The academic half-day (AHD) appears to have become widespread in Canadian neurology residency programs, but there is little published information about the structure, content, or impact of the AHD.
A written questionnaire was sent to the directors of all active Canadian adult and child neurology residency programs.
All 21 program directors responded. An AHD was operating in 15/15 adult and 5/6 child neurology programs. The AHD typically lasts three hours, and occurs weekly, 10 months per year. Most of the weekly sessions are lectures or seminars, usually led by clinicians, with about 90% resident attendance. Course-like features (required textbook, examinations) are present in many AHDs. There is a wide range of topics, from disease pathophysiology to practice management, with considerable variation between programs.
Almost all Canadian neurology programs now have an AHD. Academic half-days are broadly similar in content and format across the country, and residents now spend a substantial portion of their training attending the AHD. The impact of the AHD on how residency programs are organized, and on the learning, clinical work, and professional development of residents merits further study.
Social accountability in healthcare requires physicians and medical institutions to direct their research, services and education activities to adequately address health inequities. The need for greater social accountability has been addressed in numerous national and international healthcare reviews of health disparities and medical education.
The aim of this work is to better understand how to identify underserved populations and address their specific needs and also to provide physicians and medical institutions with a means by which to cultivate social accountability.
The authors reviewed existing literature and prominent models focusing on social accountability, as well as medical education frameworks, and identified the need to engage underserved stakeholders and incorporate education that includes knowledge translation and reciprocity. The AIDER model was developed to satisfy the need in medical education and practice that is not explicitly addressed in previous models.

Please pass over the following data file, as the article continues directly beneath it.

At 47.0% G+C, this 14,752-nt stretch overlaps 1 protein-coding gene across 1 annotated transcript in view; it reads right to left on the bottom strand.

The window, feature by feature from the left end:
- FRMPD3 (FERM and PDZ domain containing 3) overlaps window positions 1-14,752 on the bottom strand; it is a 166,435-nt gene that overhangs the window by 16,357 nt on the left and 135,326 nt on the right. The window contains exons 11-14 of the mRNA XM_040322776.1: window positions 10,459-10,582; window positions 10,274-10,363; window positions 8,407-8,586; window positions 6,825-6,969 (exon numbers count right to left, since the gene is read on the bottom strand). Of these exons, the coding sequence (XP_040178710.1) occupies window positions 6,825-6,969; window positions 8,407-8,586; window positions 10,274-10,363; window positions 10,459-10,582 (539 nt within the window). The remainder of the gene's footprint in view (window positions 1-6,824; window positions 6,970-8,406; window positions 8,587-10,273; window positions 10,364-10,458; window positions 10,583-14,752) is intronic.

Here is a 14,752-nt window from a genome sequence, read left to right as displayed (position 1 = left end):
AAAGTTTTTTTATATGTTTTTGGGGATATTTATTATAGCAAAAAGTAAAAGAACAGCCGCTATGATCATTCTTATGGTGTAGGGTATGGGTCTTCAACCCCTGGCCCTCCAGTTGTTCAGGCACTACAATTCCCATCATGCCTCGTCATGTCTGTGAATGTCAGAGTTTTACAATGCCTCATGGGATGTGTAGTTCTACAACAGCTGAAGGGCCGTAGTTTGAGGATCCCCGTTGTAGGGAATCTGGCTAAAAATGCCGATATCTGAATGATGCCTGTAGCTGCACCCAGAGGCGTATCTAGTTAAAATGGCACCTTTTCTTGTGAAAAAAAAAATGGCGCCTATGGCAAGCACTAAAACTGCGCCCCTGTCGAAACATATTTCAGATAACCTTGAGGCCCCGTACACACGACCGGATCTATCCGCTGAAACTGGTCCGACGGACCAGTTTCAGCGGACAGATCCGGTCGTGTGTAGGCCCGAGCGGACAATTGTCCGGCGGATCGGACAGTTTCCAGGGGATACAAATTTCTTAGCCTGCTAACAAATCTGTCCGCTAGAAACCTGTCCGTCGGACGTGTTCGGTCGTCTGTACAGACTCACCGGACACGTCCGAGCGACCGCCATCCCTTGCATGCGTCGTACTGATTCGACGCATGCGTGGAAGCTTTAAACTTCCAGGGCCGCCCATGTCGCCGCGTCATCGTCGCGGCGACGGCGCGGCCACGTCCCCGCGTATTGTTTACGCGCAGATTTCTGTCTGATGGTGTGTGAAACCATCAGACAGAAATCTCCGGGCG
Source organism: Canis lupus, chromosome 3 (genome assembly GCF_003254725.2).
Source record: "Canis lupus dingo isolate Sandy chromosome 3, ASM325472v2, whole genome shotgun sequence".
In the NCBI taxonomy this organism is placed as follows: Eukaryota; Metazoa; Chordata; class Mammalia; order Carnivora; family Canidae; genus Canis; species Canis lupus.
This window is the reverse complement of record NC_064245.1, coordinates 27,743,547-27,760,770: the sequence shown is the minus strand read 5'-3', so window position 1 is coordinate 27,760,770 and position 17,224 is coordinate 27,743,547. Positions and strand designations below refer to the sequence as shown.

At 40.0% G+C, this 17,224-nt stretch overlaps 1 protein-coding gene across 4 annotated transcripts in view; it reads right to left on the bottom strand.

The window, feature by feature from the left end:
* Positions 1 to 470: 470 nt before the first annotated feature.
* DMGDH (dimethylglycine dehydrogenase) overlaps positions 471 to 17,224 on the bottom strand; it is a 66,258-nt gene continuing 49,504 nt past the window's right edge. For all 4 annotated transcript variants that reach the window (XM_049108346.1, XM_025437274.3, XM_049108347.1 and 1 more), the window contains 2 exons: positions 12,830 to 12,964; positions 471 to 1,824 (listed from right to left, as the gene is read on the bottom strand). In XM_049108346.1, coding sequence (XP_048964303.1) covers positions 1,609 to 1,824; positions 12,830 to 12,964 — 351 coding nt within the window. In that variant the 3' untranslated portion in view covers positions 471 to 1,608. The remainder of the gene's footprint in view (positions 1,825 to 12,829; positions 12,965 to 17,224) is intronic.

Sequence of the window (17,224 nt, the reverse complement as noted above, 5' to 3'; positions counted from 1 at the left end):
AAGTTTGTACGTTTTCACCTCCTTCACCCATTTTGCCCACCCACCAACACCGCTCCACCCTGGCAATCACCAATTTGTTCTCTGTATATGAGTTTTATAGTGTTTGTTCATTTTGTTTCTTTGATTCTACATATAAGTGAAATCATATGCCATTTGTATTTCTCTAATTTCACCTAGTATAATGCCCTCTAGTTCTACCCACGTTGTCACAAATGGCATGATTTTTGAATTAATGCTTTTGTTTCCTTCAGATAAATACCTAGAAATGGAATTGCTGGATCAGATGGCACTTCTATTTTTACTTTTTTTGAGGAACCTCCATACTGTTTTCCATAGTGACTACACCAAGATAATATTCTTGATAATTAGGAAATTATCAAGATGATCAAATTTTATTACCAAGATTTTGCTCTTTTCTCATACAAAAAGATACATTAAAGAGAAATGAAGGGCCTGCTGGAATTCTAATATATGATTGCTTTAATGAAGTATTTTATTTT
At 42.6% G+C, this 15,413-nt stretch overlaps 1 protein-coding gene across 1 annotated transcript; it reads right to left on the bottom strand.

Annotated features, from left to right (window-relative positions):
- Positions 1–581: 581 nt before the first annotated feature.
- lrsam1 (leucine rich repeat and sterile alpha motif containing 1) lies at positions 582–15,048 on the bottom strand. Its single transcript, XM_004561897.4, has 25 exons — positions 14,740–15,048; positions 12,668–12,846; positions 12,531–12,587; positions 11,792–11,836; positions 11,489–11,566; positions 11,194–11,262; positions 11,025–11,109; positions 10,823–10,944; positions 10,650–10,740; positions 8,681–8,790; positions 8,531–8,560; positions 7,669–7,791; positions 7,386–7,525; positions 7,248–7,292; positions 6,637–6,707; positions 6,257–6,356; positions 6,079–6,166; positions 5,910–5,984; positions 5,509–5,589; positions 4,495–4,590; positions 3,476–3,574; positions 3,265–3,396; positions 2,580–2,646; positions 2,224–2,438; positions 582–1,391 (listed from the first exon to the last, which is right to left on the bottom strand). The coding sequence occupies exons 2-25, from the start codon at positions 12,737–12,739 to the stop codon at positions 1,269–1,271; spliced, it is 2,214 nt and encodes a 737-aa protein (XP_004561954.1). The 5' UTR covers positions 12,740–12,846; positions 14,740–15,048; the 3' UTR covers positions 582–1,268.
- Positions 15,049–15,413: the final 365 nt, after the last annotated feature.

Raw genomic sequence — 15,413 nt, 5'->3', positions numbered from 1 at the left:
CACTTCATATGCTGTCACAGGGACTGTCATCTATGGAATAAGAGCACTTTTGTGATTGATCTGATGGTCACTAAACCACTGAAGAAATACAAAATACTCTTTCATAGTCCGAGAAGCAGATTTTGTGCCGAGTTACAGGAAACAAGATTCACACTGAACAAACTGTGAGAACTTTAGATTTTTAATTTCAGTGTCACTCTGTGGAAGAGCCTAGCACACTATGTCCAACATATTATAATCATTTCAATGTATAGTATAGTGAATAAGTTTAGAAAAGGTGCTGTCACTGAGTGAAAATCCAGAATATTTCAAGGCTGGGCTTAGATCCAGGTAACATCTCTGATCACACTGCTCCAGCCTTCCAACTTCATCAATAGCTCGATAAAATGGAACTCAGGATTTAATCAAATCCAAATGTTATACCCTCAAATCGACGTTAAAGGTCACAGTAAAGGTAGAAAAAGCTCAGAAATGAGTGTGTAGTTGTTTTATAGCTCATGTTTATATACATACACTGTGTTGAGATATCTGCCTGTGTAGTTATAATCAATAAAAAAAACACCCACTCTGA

The AIDER model (Assess, Inquire, Deliver, Educate, Respond) is a continuous monitoring process that explicitly incorporates reciprocal education and continuous collaboration with underserved stakeholders.
This model is an incremental step forward in helping physicians and medical institutions foster a culture of social accountability both in individual practice and throughout the continuum of medical education.
This paper describes the development and characteristics of a comprehensive, integrated and sustained program for the education, recruitment and retention of physicians for rural practice in Alberta--the Rural Physician Action Plan. The participation of key stakeholders (including government, the provincial medical association, the licensing authority, faculties of medicine, practising rural physicians and regional health authorities) and a sustained program budget have been key organizational issues for success. Critical to the effectiveness of this program has been the focus on professional and lifestyle issues targeting 3 distinct groups: physicians in training, physicians in practice, and rural communities and health authorities. Substantial program funding since 1991-92 of up to $3 million per year has increased rural-based activities significantly. For example, 87% of medical students and 91% of residents in family medicine in Alberta now experience 4 weeks or more of rural practice. The authors believe that the historic issues and recent trends militating against recruitment and retention of rural physicians will continue unchecked without comprehensive and sustained approaches such as Alberta's Rural Physician Action Plan.